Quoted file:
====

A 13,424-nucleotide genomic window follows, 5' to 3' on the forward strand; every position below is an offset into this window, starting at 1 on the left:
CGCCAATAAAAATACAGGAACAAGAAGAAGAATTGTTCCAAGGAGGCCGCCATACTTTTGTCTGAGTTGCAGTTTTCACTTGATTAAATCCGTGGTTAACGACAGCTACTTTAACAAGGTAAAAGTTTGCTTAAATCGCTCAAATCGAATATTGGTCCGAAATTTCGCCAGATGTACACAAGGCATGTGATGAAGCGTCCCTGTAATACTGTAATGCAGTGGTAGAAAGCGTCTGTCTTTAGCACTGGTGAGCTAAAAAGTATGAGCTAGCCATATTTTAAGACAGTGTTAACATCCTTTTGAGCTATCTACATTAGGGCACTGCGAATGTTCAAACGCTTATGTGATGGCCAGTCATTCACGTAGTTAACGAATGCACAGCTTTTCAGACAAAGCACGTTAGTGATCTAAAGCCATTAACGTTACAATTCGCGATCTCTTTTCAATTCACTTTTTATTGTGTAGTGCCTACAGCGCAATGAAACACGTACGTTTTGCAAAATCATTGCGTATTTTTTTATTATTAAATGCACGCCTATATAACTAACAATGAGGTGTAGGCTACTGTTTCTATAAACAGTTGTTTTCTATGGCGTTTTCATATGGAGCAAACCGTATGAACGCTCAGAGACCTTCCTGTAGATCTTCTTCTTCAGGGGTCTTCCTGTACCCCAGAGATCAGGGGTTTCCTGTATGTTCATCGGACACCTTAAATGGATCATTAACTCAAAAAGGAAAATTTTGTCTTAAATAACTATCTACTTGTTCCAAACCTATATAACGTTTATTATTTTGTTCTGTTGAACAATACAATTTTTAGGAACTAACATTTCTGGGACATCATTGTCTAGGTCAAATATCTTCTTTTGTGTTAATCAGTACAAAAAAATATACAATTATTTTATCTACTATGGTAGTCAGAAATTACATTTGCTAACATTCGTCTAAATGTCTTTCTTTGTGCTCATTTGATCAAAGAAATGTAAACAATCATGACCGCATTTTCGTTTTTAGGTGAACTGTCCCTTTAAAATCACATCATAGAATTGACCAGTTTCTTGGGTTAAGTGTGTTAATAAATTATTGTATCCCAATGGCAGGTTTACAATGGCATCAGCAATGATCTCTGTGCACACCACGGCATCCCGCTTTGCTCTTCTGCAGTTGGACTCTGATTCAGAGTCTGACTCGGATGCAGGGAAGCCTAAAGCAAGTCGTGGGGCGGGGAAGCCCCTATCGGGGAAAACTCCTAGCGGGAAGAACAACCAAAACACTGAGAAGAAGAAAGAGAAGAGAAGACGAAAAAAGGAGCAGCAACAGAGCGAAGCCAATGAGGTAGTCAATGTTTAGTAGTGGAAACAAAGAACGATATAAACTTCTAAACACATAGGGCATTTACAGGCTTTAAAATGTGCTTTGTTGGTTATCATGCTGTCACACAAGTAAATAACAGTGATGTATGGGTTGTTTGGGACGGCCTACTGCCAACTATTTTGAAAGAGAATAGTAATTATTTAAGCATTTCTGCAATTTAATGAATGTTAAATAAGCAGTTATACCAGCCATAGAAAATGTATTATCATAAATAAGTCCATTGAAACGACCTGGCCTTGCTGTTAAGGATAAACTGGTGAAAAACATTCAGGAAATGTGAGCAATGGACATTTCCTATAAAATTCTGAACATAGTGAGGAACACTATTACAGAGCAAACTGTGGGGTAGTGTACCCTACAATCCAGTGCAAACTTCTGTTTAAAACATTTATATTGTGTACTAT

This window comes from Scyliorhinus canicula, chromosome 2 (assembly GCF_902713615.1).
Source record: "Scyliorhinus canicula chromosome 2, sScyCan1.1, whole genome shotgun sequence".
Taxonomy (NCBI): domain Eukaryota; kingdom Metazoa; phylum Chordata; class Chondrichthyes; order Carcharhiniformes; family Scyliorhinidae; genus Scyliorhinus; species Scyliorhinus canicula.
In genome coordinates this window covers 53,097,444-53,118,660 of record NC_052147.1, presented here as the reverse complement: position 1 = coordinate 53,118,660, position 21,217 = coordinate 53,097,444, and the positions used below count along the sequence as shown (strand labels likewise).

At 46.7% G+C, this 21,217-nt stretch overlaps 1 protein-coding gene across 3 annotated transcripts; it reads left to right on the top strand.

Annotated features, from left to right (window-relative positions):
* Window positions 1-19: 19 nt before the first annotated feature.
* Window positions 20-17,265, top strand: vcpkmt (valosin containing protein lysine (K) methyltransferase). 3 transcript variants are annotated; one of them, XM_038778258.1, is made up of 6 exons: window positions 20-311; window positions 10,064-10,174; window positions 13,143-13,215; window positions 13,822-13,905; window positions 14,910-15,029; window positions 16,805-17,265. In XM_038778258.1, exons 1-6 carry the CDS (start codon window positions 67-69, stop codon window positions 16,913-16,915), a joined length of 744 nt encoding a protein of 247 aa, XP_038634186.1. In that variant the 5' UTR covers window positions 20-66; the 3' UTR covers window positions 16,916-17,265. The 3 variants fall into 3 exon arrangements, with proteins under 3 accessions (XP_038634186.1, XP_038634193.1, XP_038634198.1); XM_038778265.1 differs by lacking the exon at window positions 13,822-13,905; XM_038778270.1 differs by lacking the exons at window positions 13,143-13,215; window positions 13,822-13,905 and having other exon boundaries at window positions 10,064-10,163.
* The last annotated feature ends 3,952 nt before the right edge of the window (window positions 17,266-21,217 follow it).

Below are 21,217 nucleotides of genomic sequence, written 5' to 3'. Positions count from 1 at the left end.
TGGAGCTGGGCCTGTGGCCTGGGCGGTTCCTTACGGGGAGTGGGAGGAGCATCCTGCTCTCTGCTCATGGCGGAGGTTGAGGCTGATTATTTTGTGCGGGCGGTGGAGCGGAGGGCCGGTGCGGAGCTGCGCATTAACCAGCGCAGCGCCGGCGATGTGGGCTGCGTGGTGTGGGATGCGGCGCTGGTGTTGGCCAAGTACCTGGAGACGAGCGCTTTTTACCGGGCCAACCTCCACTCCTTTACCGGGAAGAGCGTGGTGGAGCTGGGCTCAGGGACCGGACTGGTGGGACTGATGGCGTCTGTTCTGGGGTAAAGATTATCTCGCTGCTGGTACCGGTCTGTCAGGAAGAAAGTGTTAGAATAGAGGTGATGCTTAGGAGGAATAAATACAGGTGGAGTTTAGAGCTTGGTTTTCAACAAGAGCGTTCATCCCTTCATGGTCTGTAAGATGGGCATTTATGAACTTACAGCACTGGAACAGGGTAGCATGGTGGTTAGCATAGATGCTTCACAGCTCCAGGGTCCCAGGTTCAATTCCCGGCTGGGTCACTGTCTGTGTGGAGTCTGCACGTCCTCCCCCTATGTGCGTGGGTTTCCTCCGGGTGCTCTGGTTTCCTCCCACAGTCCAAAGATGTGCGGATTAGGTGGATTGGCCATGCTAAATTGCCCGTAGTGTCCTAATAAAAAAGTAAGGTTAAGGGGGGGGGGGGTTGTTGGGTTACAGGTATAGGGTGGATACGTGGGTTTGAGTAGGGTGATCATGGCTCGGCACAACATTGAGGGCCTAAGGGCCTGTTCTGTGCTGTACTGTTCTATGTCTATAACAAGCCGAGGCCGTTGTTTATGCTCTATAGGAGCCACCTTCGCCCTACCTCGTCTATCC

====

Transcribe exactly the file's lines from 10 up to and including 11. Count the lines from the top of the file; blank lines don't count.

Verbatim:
* Window positions 20-17,265, top strand: vcpkmt (valosin containing protein lysine (K) methyltransferase). 3 transcript variants are annotated; one of them, XM_038778258.1, is made up of 6 exons: window positions 20-311; window positions 10,064-10,174; window positions 13,143-13,215; window positions 13,822-13,905; window positions 14,910-15,029; window positions 16,805-17,265. In XM_038778258.1, exons 1-6 carry the CDS (start codon window positions 67-69, stop codon window positions 16,913-16,915), a joined length of 744 nt encoding a protein of 247 aa, XP_038634186.1. In that variant the 5' UTR covers window positions 20-66; the 3' UTR covers window positions 16,916-17,265. The 3 variants fall into 3 exon arrangements, with proteins under 3 accessions (XP_038634186.1, XP_038634193.1, XP_038634198.1); XM_038778265.1 differs by lacking the exon at window positions 13,822-13,905; XM_038778270.1 differs by lacking the exons at window positions 13,143-13,215; window positions 13,822-13,905 and having other exon boundaries at window positions 10,064-10,163.
* The last annotated feature ends 3,952 nt before the right edge of the window (window positions 17,266-21,217 follow it).